Killer acquitted by reason of insanity

Last updated 17:09 29/05/2014
Momorangi Crescent murder enquiry
Kirk Hargreaves Zoom
SPECIALISTS: Search police are at Momorangi Crescent looking for evidence into a suspected murder.

Relevant offers

Crime

Police seek help from the public locating a wanted man 'I was convinced it was part of the acting lesson': complainant in sex case Jury finds four police officers not guilty of assaulting man with Tasers and dogs Police made error while trying to stop fleeing car, IPCA finds Operation Frost puts big-time Tararua methamphetamine dealer and his supplier behind bars Police investigating theft of 70 hay bales from farm near Wanaka Rajeshwar Singh's 16-year minimum jail term for murder confirmed on appeal Armed police cordon off New Plymouth streets looking for gang member 82-year-old rapist Ronald van der Plaat still a threat to community: Corrections Disgraced drug lawyer says he's suffered enough, so suspension should be dropped

A 24-year-old Christchurch man believed he was attacking the devil when he fatally stabbed his stepfather at their Redwood home last November.

Timothy Aokuso said, "Are you devil? Are you devil?" as he stabbed Samuela Tuetue twice in the back with a kitchen knife in the early hours of November 4.

Aokuso has now been found not guilty of murder by reason of insanity after a hearing before Justice Rachel Dunningham in the High Court at Christchurch. Name suppression was lifted at the hearing.

Justice Dunningham made an order that Aokuso be detained as a special patient under the Criminal Procedure (Mentally Impaired Persons) Act.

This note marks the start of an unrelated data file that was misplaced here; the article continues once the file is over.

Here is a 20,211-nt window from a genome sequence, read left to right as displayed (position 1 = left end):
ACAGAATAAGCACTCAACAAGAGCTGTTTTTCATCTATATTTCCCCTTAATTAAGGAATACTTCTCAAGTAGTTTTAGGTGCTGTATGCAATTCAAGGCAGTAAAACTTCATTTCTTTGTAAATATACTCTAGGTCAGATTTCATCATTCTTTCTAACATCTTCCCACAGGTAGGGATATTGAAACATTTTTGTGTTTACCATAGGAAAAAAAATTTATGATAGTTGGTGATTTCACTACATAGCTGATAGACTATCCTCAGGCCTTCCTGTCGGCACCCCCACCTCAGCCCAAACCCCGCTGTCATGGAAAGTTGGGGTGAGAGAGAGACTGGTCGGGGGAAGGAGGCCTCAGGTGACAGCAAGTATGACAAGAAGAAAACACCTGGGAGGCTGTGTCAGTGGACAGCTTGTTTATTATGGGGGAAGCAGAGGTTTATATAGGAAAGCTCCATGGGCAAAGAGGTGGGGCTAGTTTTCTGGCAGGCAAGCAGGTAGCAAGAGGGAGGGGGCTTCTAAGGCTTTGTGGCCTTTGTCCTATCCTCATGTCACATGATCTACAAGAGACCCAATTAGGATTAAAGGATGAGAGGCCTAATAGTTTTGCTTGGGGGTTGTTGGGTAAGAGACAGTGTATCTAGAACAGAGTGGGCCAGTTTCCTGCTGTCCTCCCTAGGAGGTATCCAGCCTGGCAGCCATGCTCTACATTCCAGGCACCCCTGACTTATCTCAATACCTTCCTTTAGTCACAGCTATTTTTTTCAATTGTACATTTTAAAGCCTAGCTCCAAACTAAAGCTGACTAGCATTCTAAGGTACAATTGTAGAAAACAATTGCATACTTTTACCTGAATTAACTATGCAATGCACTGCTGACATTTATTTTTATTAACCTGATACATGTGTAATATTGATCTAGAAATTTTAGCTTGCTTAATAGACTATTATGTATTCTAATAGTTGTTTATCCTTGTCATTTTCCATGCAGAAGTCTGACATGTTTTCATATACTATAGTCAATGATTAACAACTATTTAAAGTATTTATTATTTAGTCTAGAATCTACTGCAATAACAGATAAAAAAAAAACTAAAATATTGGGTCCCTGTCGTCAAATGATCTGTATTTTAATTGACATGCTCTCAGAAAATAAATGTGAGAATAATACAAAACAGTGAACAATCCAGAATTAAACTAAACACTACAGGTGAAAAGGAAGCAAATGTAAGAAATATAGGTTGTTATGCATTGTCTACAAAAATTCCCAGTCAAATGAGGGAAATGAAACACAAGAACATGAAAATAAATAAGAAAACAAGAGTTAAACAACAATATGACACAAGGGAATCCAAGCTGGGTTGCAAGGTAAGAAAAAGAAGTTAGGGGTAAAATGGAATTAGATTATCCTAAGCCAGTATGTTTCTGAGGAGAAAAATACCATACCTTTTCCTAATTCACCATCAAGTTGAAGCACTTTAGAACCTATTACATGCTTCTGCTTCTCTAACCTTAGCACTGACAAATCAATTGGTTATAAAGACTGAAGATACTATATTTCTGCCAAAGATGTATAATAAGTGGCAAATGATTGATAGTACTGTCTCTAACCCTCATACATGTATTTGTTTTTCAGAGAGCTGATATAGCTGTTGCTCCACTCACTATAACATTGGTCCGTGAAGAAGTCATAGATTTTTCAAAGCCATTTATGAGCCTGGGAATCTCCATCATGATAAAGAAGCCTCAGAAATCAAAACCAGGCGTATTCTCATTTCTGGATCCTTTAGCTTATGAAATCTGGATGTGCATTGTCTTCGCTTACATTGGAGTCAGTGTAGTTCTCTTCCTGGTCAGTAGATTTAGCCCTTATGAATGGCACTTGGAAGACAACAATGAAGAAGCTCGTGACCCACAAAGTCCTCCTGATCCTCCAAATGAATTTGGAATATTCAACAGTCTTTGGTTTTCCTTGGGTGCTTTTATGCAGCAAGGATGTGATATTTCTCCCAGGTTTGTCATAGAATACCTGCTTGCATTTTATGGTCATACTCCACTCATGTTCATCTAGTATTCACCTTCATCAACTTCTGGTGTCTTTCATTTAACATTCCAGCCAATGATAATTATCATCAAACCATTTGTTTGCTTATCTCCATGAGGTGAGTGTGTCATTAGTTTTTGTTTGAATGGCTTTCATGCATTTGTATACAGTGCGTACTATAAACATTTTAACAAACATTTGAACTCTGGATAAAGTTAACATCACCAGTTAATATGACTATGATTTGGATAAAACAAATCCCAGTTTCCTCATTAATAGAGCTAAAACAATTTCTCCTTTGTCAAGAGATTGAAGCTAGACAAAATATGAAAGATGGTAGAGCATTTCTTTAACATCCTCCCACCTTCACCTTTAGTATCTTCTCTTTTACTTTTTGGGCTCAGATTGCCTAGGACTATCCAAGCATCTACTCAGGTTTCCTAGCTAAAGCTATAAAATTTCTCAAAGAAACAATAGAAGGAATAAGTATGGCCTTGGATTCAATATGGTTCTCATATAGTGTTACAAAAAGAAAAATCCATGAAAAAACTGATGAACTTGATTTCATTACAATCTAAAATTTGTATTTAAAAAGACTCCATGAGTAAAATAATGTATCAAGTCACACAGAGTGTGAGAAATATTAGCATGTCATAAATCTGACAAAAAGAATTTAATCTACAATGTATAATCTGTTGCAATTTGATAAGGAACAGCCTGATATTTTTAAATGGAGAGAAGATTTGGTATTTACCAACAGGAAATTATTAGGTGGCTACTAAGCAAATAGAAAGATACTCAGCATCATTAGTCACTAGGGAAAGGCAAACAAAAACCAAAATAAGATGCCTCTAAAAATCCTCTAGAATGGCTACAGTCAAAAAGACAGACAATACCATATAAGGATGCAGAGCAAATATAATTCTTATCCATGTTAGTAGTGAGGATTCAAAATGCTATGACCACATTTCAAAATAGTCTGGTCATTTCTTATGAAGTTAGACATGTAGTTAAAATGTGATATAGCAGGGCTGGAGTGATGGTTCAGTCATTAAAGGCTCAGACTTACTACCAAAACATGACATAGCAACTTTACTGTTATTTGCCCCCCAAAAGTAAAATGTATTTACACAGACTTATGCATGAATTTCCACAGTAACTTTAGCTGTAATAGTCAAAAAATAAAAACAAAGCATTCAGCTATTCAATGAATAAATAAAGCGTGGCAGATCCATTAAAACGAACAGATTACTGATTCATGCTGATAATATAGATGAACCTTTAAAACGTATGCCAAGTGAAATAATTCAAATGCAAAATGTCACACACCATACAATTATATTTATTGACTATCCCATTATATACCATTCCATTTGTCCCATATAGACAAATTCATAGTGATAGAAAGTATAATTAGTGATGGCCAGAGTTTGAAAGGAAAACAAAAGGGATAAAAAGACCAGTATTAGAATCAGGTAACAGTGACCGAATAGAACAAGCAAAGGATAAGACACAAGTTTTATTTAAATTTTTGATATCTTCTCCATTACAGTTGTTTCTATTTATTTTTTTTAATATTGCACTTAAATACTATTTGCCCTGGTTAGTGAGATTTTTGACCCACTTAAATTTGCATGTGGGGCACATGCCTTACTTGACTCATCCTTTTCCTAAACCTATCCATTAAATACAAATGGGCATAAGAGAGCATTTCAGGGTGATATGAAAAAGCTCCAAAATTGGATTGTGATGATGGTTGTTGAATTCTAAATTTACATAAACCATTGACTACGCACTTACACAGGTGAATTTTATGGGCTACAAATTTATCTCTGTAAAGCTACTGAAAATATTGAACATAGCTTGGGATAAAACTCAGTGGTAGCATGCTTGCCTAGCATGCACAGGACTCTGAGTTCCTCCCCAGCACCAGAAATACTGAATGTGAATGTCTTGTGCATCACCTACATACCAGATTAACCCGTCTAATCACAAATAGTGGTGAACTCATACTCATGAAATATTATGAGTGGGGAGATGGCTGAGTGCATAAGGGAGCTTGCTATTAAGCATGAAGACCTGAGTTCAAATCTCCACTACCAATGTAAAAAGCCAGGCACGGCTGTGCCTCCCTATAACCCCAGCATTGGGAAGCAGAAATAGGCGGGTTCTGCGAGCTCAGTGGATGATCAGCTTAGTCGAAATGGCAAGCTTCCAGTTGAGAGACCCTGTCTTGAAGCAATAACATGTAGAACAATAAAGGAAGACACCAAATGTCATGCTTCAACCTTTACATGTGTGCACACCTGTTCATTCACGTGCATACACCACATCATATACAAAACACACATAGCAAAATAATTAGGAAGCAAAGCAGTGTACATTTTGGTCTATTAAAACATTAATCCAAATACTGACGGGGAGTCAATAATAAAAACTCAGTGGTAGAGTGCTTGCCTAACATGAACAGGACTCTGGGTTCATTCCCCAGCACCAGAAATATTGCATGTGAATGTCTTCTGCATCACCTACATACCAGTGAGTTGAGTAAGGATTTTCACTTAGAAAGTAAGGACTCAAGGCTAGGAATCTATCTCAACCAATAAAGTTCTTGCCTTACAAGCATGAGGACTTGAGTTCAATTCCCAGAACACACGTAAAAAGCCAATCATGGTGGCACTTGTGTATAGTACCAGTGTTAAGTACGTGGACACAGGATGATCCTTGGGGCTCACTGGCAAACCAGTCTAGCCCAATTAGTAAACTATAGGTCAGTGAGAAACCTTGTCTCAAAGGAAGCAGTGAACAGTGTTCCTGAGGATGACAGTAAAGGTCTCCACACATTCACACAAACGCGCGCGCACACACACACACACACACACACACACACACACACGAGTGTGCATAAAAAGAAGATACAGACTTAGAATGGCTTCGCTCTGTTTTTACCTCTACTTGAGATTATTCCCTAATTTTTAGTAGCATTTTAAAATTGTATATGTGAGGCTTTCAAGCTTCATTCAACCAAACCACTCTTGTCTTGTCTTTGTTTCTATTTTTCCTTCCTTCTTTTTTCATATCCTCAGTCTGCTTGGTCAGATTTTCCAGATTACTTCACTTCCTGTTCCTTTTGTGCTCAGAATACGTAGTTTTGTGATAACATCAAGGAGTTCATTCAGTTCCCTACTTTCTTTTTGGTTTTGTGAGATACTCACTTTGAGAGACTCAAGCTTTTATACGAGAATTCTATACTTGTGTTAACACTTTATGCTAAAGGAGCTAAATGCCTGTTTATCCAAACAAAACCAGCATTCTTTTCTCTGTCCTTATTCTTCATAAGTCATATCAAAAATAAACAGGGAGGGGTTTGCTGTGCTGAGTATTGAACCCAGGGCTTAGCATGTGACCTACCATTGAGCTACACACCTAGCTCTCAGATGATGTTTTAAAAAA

He will be held in custody and treated until he is no longer regarded as a threat. Forensic psychiatrist Dr Maxwell Panckhurst reported that the detention order was required "in the interests of the public".

The doctor reported that while hospitalised after the incident, Aokuso had assaulted two nursing staff with punches to the head without warning. After the assault, Aokuso reported that he had seen the staff members nodding which he had interpreted as a message that he must assault them.

The psychiatrists reported that Aokuso believed he was hearing voices at the time of the killing.

Associate Professor Philip Brinded reported: "His mental state at the time of the homicide appears to have been one where he was acutely psychotic, believed he was stabbing the devil and felt it was the right thing to do. In this state of mind I do not believe that Mr Aokuso at the time of the homicide understood the nature and quality of his actions."

Aokuso was living with his family at their home in Redwood at the time of the killing. Tuetue had argued with his wife, Aokuso's mother, before bedtime.

During the night, Aokuso went into his mother's bedroom, in an emotional state. He asked what was wrong with him and said everyone hated him. He said he was angry with Tuetue who he said was the devil. He then went to his sister's room and said he had accepted the devil in him.

The sister was later woken by shouting from the lounge and found Aokuso was yelling and swearing at Mr Tuetue and telling him he was the devil. His mother tried to pull him out of the room but he pushed past and said, "Are you devil? Are you devil?" to Tuetue before stabbing him twice in the back with the kitchen knife. An ambulance was called, but Tuetue was pronounced dead at the scene.

Aokuso told police: "God was speaking to me. It all came together. It was what I was supposed to do." He said he had stabbed the devil, and the devil was his stepfather.

Ad Feedback

Justice Dunningham said she had to be satisfied that at the time of committing the offence, Aokuso had a disease of the mind and that the disease was operating to such an extent as to make him incapable of knowing that his actions in attacking his stepfather were morally wrong.

- The Press

Special offers

Featured Promotions

Sponsored Content